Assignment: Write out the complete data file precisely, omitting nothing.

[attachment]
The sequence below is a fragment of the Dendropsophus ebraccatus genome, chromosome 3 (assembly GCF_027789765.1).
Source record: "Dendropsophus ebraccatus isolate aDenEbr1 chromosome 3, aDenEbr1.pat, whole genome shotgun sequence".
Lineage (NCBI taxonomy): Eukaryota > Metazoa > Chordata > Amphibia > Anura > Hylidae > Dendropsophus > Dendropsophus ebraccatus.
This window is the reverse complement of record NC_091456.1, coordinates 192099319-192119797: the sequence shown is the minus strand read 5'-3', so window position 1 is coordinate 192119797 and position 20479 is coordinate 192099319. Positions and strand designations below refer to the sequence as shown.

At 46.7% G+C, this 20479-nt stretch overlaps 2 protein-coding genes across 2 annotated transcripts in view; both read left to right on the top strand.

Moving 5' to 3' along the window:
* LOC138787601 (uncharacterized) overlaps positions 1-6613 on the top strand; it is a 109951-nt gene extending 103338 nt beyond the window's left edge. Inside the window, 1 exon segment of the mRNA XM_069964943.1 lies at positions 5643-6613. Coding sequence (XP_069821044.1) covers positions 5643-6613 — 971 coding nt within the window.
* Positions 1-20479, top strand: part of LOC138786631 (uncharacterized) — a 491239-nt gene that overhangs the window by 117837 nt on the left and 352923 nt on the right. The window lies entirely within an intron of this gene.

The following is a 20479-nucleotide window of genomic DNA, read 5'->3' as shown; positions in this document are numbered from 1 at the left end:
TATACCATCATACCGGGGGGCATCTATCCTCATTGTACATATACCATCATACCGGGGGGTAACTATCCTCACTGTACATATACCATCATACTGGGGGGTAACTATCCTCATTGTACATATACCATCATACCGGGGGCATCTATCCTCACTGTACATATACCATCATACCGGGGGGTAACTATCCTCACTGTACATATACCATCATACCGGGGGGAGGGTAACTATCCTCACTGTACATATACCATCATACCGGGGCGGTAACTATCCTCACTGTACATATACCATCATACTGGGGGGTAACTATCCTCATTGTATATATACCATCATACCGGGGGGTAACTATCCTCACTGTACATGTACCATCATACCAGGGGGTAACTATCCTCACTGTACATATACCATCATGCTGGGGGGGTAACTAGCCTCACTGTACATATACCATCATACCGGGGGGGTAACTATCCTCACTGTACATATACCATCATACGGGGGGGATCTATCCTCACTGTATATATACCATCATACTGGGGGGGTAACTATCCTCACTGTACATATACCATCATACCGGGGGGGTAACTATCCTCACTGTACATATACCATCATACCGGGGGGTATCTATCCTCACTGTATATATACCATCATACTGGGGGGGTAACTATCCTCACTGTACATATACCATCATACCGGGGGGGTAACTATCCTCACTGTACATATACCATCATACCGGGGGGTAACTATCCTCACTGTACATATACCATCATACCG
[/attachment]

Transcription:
The sequence below is a fragment of the Dendropsophus ebraccatus genome, chromosome 3 (assembly GCF_027789765.1).
Source record: "Dendropsophus ebraccatus isolate aDenEbr1 chromosome 3, aDenEbr1.pat, whole genome shotgun sequence".
Lineage (NCBI taxonomy): Eukaryota > Metazoa > Chordata > Amphibia > Anura > Hylidae > Dendropsophus > Dendropsophus ebraccatus.
This window is the reverse complement of record NC_091456.1, coordinates 192099319-192119797: the sequence shown is the minus strand read 5'-3', so window position 1 is coordinate 192119797 and position 20479 is coordinate 192099319. Positions and strand designations below refer to the sequence as shown.

At 46.7% G+C, this 20479-nt stretch overlaps 2 protein-coding genes across 2 annotated transcripts in view; both read left to right on the top strand.

Moving 5' to 3' along the window:
* LOC138787601 (uncharacterized) overlaps positions 1-6613 on the top strand; it is a 109951-nt gene extending 103338 nt beyond the window's left edge. Inside the window, 1 exon segment of the mRNA XM_069964943.1 lies at positions 5643-6613. Coding sequence (XP_069821044.1) covers positions 5643-6613 — 971 coding nt within the window.
* Positions 1-20479, top strand: part of LOC138786631 (uncharacterized) — a 491239-nt gene that overhangs the window by 117837 nt on the left and 352923 nt on the right. The window lies entirely within an intron of this gene.

The following is a 20479-nucleotide window of genomic DNA, read 5'->3' as shown; positions in this document are numbered from 1 at the left end:
TATACCATCATACCGGGGGGCATCTATCCTCATTGTACATATACCATCATACCGGGGGGTAACTATCCTCACTGTACATATACCATCATACTGGGGGGTAACTATCCTCATTGTACATATACCATCATACCGGGGGCATCTATCCTCACTGTACATATACCATCATACCGGGGGGTAACTATCCTCACTGTACATATACCATCATACCGGGGGGAGGGTAACTATCCTCACTGTACATATACCATCATACCGGGGCGGTAACTATCCTCACTGTACATATACCATCATACTGGGGGGTAACTATCCTCATTGTATATATACCATCATACCGGGGGGTAACTATCCTCACTGTACATGTACCATCATACCAGGGGGTAACTATCCTCACTGTACATATACCATCATGCTGGGGGGGTAACTAGCCTCACTGTACATATACCATCATACCGGGGGGGTAACTATCCTCACTGTACATATACCATCATACGGGGGGGATCTATCCTCACTGTATATATACCATCATACTGGGGGGGTAACTATCCTCACTGTACATATACCATCATACCGGGGGGGTAACTATCCTCACTGTACATATACCATCATACCGGGGGGTATCTATCCTCACTGTATATATACCATCATACTGGGGGGGTAACTATCCTCACTGTACATATACCATCATACCGGGGGGGTAACTATCCTCACTGTACATATACCATCATACCGGGGGGTAACTATCCTCACTGTACATATACCATCATACCG